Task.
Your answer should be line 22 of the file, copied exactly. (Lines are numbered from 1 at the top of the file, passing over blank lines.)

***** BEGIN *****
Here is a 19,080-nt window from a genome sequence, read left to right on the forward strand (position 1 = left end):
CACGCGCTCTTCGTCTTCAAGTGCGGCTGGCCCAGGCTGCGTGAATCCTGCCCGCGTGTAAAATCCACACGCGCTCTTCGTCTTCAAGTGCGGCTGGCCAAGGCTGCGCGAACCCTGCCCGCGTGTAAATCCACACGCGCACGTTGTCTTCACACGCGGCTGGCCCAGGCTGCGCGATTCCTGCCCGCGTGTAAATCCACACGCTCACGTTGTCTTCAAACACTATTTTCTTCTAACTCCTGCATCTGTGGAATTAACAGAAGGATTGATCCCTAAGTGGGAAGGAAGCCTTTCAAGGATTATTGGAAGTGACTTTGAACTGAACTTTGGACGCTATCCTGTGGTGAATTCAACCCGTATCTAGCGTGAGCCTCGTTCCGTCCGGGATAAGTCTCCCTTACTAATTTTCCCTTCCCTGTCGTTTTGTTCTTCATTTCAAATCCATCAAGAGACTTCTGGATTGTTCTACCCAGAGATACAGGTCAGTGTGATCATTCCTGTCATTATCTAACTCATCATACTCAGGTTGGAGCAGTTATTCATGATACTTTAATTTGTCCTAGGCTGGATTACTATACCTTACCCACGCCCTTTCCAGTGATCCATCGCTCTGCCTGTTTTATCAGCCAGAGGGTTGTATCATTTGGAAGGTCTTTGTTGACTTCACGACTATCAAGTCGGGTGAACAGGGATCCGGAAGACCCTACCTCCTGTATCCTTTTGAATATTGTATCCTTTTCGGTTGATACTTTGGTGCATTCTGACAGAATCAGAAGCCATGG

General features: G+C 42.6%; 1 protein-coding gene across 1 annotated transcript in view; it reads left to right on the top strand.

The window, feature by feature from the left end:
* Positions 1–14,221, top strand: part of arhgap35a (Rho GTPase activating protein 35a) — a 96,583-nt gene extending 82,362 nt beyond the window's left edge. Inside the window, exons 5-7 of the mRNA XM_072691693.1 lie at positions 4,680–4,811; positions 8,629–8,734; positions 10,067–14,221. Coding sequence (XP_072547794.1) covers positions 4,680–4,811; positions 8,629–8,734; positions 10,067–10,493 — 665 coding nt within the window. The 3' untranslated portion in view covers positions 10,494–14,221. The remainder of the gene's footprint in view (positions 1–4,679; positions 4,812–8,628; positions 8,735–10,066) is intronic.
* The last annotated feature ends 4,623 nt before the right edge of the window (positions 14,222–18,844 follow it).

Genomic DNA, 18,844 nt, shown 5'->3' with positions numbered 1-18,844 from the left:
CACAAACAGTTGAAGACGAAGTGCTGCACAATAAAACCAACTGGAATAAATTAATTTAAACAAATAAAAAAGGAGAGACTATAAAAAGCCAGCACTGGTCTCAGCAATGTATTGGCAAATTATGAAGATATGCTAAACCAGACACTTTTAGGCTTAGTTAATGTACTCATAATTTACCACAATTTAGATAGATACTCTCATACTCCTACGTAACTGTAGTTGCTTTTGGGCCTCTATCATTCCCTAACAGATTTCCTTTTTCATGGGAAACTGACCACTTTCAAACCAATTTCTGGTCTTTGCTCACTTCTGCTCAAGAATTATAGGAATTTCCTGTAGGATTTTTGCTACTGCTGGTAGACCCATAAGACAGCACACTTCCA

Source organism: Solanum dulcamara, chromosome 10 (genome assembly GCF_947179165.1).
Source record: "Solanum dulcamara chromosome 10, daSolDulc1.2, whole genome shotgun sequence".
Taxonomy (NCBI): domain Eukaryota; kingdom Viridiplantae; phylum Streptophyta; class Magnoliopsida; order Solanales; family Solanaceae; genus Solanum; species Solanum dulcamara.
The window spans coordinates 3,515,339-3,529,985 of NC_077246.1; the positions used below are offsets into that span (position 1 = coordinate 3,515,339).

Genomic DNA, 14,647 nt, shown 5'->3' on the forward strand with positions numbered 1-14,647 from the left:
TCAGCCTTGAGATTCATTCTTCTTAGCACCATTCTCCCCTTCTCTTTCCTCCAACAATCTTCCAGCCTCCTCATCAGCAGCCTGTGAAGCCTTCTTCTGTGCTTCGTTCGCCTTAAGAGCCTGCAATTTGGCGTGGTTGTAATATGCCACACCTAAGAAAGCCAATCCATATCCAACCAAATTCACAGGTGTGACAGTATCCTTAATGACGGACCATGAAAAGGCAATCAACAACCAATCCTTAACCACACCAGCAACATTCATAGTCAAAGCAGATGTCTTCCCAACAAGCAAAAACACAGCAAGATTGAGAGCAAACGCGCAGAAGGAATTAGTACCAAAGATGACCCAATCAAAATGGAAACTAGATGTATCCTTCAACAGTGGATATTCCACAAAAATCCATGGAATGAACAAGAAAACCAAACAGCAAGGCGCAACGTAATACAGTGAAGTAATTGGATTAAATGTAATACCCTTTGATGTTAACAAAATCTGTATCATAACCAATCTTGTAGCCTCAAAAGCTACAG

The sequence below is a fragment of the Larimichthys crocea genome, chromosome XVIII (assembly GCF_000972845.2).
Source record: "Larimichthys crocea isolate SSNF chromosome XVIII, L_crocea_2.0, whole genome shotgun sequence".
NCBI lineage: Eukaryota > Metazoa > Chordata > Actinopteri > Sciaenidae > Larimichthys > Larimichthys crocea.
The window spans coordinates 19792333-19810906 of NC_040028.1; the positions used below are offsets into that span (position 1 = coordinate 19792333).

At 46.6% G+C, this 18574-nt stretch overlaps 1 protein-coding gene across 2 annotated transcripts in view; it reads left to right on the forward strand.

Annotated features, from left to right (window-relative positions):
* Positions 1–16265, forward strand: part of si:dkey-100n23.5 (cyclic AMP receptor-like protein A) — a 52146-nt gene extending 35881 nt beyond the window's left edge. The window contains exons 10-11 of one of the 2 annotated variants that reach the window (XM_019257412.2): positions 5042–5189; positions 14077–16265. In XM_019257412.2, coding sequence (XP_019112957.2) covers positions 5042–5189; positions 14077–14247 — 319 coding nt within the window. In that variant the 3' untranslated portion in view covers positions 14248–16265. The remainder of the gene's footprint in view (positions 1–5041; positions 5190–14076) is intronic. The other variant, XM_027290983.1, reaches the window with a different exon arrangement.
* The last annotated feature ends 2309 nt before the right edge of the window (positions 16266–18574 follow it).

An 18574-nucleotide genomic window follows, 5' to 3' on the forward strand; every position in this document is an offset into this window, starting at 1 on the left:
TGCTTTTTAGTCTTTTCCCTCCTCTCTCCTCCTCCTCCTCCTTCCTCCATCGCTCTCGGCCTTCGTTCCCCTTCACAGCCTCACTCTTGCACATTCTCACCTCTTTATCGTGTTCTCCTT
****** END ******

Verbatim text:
* The last annotated feature ends 2309 nt before the right edge of the window (positions 16266–18574 follow it).